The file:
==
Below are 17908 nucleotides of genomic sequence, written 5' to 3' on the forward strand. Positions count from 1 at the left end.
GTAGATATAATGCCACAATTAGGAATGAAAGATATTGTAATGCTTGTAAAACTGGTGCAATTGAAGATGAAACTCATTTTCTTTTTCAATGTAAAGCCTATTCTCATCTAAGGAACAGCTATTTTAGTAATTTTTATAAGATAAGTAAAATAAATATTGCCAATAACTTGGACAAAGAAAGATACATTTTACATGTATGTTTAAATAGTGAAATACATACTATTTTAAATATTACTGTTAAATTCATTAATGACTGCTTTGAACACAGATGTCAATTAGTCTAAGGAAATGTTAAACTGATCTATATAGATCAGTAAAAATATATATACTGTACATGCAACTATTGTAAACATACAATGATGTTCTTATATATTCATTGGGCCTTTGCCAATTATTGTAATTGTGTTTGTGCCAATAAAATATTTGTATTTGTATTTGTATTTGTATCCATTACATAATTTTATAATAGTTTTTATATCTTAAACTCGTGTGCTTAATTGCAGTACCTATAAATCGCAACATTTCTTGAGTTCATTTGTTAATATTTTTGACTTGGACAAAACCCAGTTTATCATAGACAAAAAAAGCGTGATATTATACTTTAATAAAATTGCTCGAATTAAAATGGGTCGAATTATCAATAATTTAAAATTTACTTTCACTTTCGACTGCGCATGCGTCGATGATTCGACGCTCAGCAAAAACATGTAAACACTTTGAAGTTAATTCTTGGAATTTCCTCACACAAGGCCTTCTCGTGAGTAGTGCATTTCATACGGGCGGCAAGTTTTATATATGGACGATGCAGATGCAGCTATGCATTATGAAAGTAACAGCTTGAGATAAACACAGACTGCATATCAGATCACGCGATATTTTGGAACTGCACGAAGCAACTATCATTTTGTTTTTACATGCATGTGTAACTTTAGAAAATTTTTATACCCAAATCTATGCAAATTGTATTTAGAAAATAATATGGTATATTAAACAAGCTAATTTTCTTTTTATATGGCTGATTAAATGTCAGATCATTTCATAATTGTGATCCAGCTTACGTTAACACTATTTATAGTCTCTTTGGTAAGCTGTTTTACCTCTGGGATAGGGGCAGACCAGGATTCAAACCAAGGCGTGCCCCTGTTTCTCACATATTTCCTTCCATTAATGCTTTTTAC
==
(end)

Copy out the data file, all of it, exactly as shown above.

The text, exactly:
Below are 17908 nucleotides of genomic sequence, written 5' to 3' on the forward strand. Positions count from 1 at the left end.
GTAGATATAATGCCACAATTAGGAATGAAAGATATTGTAATGCTTGTAAAACTGGTGCAATTGAAGATGAAACTCATTTTCTTTTTCAATGTAAAGCCTATTCTCATCTAAGGAACAGCTATTTTAGTAATTTTTATAAGATAAGTAAAATAAATATTGCCAATAACTTGGACAAAGAAAGATACATTTTACATGTATGTTTAAATAGTGAAATACATACTATTTTAAATATTACTGTTAAATTCATTAATGACTGCTTTGAACACAGATGTCAATTAGTCTAAGGAAATGTTAAACTGATCTATATAGATCAGTAAAAATATATATACTGTACATGCAACTATTGTAAACATACAATGATGTTCTTATATATTCATTGGGCCTTTGCCAATTATTGTAATTGTGTTTGTGCCAATAAAATATTTGTATTTGTATTTGTATTTGTATCCATTACATAATTTTATAATAGTTTTTATATCTTAAACTCGTGTGCTTAATTGCAGTACCTATAAATCGCAACATTTCTTGAGTTCATTTGTTAATATTTTTGACTTGGACAAAACCCAGTTTATCATAGACAAAAAAAGCGTGATATTATACTTTAATAAAATTGCTCGAATTAAAATGGGTCGAATTATCAATAATTTAAAATTTACTTTCACTTTCGACTGCGCATGCGTCGATGATTCGACGCTCAGCAAAAACATGTAAACACTTTGAAGTTAATTCTTGGAATTTCCTCACACAAGGCCTTCTCGTGAGTAGTGCATTTCATACGGGCGGCAAGTTTTATATATGGACGATGCAGATGCAGCTATGCATTATGAAAGTAACAGCTTGAGATAAACACAGACTGCATATCAGATCACGCGATATTTTGGAACTGCACGAAGCAACTATCATTTTGTTTTTACATGCATGTGTAACTTTAGAAAATTTTTATACCCAAATCTATGCAAATTGTATTTAGAAAATAATATGGTATATTAAACAAGCTAATTTTCTTTTTATATGGCTGATTAAATGTCAGATCATTTCATAATTGTGATCCAGCTTACGTTAACACTATTTATAGTCTCTTTGGTAAGCTGTTTTACCTCTGGGATAGGGGCAGACCAGGATTCAAACCAAGGCGTGCCCCTGTTTCTCACATATTTCCTTCCATTAATGCTTTTTAC